Meanwhile, many low-income black and latino students dream of simply going to college at all, and even with affirmative action, have to face the reality that their dreams may not be plausible. The core of Fisher’s argument assumes that because she is white, she automatically deserves a spot at the University of Texas, even though she did not present herself as a competitive candidate for admissions. Fisher’s argument assumes that, somehow, people of color with grades equal to hers are less qualified by default. And white supremacy agrees with her.
This is what allows Fisher to get away with blaming her own shortcomings on the supposed “advantages” that people of color have. It’s why many minority students have probably heard the phrase, “You’re lucky you’re a minority. It’s so easy for you to get into college.” In order to uphold the notion that white is, by default, the superior race, white people will continue to avoid facing their own shortcomings by masquerading their inferiorities as oppressions and conflating their own agendas with progress. It’s really easy to get away with this when the people in power are also white and will claim “reverse racism” whenever affirmative action is mentioned, even though it’s not just a racial policy.
Truly, it’s no surprise that Fisher’s proposed solution is a “colorblind” entry process. Colorblindness has always been a very effective way for white people to pretend to be progressive and “non-racist” while conveniently ignoring the voices and unique challenges of people of color—black people especially. And the educational system is an especially cogent example of systemic racial prejudice in this country. Because while you could try using economic status as a blanket, you can’t pretend that poor white people face the same issues as poor blacks. Black people, in fact, are still trying to recover from a number of oppressive and discriminatory practices, including being legally barred from buying property in suburbs when they were first developed.
To this day, housing discrimination still exists in the form of blacks being shown fewer houses and charged higher interests rates—all in the interest of maintaining modern segregation. This of course means that black children are less likely to live near quality grade-school education, and we already know that minority schools are underfunded. But add in how frequently black schools are closed, often in favor of prisons, and you have a school-to-prison pipeline that simply does not exist for white children.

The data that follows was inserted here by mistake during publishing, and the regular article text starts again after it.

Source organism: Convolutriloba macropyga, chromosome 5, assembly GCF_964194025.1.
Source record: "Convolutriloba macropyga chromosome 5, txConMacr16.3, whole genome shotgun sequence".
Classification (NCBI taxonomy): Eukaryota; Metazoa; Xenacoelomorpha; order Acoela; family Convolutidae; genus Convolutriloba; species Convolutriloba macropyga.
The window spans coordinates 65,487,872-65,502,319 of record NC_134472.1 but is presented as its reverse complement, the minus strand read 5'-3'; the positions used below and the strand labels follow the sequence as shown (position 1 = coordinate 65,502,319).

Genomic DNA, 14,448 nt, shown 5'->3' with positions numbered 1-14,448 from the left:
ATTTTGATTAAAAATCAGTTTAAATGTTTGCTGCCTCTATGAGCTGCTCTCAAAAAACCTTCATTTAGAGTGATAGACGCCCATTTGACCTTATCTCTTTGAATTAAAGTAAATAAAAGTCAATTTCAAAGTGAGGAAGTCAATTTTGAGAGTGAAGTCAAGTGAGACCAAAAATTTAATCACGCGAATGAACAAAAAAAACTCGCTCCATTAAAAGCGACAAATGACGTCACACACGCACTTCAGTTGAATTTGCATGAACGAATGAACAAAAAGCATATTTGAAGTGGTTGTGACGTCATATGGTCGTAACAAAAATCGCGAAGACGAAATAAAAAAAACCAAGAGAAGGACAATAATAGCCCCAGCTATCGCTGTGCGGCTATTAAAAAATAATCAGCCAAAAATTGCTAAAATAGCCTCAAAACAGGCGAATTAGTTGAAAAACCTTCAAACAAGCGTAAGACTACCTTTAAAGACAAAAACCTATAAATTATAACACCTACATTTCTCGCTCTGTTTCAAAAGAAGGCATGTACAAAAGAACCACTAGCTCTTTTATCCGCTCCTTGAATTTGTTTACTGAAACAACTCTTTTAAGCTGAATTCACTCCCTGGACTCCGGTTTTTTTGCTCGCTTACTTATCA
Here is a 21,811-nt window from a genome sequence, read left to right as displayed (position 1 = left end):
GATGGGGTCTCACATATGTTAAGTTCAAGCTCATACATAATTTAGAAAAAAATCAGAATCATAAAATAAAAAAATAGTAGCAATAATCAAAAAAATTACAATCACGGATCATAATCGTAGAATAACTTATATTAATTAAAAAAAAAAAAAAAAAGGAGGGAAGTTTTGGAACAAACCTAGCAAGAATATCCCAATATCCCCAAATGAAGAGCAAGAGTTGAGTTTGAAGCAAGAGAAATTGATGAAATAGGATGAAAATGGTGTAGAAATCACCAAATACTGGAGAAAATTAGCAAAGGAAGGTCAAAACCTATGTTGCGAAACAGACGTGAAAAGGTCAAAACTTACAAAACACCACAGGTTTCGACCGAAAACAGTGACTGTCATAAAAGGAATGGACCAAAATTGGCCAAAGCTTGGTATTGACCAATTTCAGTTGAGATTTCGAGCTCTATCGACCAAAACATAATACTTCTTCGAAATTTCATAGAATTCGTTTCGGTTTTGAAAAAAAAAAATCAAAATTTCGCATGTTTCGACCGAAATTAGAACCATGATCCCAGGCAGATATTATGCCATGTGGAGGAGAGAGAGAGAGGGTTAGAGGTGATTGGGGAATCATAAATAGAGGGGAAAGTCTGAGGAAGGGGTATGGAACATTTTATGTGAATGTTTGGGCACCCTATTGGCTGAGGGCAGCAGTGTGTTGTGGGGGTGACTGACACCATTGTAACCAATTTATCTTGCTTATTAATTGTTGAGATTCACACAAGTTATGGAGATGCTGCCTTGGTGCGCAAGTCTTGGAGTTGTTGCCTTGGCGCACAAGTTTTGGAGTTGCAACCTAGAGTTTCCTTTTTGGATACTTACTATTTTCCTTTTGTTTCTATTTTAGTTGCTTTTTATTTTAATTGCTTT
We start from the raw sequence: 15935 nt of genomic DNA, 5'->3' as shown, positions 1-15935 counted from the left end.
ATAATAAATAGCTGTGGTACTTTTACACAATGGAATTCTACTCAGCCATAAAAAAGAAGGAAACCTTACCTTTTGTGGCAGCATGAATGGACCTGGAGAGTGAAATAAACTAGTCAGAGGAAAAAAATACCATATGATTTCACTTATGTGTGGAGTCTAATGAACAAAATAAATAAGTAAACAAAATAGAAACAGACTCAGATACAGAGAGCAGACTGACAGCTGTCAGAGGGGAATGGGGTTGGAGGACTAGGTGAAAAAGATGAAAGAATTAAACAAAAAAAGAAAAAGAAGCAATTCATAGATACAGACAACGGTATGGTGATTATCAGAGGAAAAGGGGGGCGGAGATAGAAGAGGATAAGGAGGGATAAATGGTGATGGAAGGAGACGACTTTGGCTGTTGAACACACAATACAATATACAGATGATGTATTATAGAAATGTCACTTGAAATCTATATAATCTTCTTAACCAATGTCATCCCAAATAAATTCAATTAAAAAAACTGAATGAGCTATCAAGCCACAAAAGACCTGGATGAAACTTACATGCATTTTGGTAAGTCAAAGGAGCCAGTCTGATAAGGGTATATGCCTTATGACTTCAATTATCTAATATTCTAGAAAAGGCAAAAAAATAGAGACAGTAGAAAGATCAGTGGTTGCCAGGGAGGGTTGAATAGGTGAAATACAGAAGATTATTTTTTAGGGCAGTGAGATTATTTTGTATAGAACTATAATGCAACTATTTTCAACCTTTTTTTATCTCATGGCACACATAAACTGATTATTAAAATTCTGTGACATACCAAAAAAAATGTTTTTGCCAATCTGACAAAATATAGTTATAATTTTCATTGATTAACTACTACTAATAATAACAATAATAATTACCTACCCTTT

Some minority schools are legitimately failing to offer courses considered necessary for college admission, such as Chemistry and Algebra II. This suppression of minority education is the sort of systemic oppression that affirmative action policies try to account for, and until we live in a country in which everyone truly starts on an equal footing, we absolutely need race-based affirmative action to survive.
It’s clear that Fisher has been out of her lane for too long, but it’s time she started working her way back. Because she has repeatedly shown that she is a woman of privilege who neither knows a thing about discrimination, nor has the inclination to listen and learn, she’s continued to speak of an injustice that she has never faced. Ms. Fisher, if you ever do feel like having a grown-up conversation about racial discrimination and unfair advantage in America, we’ll be happy to offer you a seat at our table—just as soon as you turn in your five-page essay on the historical disadvantages suffered by white people, in an educational system built on the backs of those forced to attend “separate but equal” schools since their conception. We’ll wait.